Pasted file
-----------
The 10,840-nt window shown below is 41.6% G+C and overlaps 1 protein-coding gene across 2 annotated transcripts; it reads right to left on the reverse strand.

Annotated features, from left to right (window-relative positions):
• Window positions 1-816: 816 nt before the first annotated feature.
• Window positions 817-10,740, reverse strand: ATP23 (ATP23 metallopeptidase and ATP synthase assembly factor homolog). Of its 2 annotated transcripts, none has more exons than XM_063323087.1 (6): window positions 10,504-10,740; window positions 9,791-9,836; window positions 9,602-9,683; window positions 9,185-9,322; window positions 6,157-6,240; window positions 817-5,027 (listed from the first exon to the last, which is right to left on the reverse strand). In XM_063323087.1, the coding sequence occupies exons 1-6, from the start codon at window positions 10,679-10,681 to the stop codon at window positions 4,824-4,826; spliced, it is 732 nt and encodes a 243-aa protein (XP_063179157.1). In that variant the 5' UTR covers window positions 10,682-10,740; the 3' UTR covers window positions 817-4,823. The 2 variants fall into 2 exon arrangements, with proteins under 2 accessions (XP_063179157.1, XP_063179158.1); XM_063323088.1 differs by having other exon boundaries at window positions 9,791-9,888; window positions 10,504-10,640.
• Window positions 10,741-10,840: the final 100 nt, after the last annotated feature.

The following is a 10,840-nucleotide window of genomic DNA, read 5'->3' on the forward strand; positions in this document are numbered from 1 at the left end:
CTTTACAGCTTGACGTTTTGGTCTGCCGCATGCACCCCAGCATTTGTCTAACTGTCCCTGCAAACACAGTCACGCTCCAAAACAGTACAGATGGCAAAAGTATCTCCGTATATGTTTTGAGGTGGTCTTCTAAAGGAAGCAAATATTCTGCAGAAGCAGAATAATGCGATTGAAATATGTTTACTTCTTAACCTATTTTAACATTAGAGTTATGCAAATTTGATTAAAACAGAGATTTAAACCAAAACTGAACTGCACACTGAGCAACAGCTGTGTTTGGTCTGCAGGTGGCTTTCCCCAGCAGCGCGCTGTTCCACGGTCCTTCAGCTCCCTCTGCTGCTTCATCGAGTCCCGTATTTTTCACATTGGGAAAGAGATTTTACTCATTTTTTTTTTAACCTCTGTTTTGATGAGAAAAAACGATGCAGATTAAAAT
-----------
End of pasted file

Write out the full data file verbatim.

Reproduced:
The 10,840-nt window shown below is 41.6% G+C and overlaps 1 protein-coding gene across 2 annotated transcripts; it reads right to left on the reverse strand.

Annotated features, from left to right (window-relative positions):
• Window positions 1-816: 816 nt before the first annotated feature.
• Window positions 817-10,740, reverse strand: ATP23 (ATP23 metallopeptidase and ATP synthase assembly factor homolog). Of its 2 annotated transcripts, none has more exons than XM_063323087.1 (6): window positions 10,504-10,740; window positions 9,791-9,836; window positions 9,602-9,683; window positions 9,185-9,322; window positions 6,157-6,240; window positions 817-5,027 (listed from the first exon to the last, which is right to left on the reverse strand). In XM_063323087.1, the coding sequence occupies exons 1-6, from the start codon at window positions 10,679-10,681 to the stop codon at window positions 4,824-4,826; spliced, it is 732 nt and encodes a 243-aa protein (XP_063179157.1). In that variant the 5' UTR covers window positions 10,682-10,740; the 3' UTR covers window positions 817-4,823. The 2 variants fall into 2 exon arrangements, with proteins under 2 accessions (XP_063179157.1, XP_063179158.1); XM_063323088.1 differs by having other exon boundaries at window positions 9,791-9,888; window positions 10,504-10,640.
• Window positions 10,741-10,840: the final 100 nt, after the last annotated feature.

The following is a 10,840-nucleotide window of genomic DNA, read 5'->3' on the forward strand; positions in this document are numbered from 1 at the left end:
CTTTACAGCTTGACGTTTTGGTCTGCCGCATGCACCCCAGCATTTGTCTAACTGTCCCTGCAAACACAGTCACGCTCCAAAACAGTACAGATGGCAAAAGTATCTCCGTATATGTTTTGAGGTGGTCTTCTAAAGGAAGCAAATATTCTGCAGAAGCAGAATAATGCGATTGAAATATGTTTACTTCTTAACCTATTTTAACATTAGAGTTATGCAAATTTGATTAAAACAGAGATTTAAACCAAAACTGAACTGCACACTGAGCAACAGCTGTGTTTGGTCTGCAGGTGGCTTTCCCCAGCAGCGCGCTGTTCCACGGTCCTTCAGCTCCCTCTGCTGCTTCATCGAGTCCCGTATTTTTCACATTGGGAAAGAGATTTTACTCATTTTTTTTTTAACCTCTGTTTTGATGAGAAAAAACGATGCAGATTAAAAT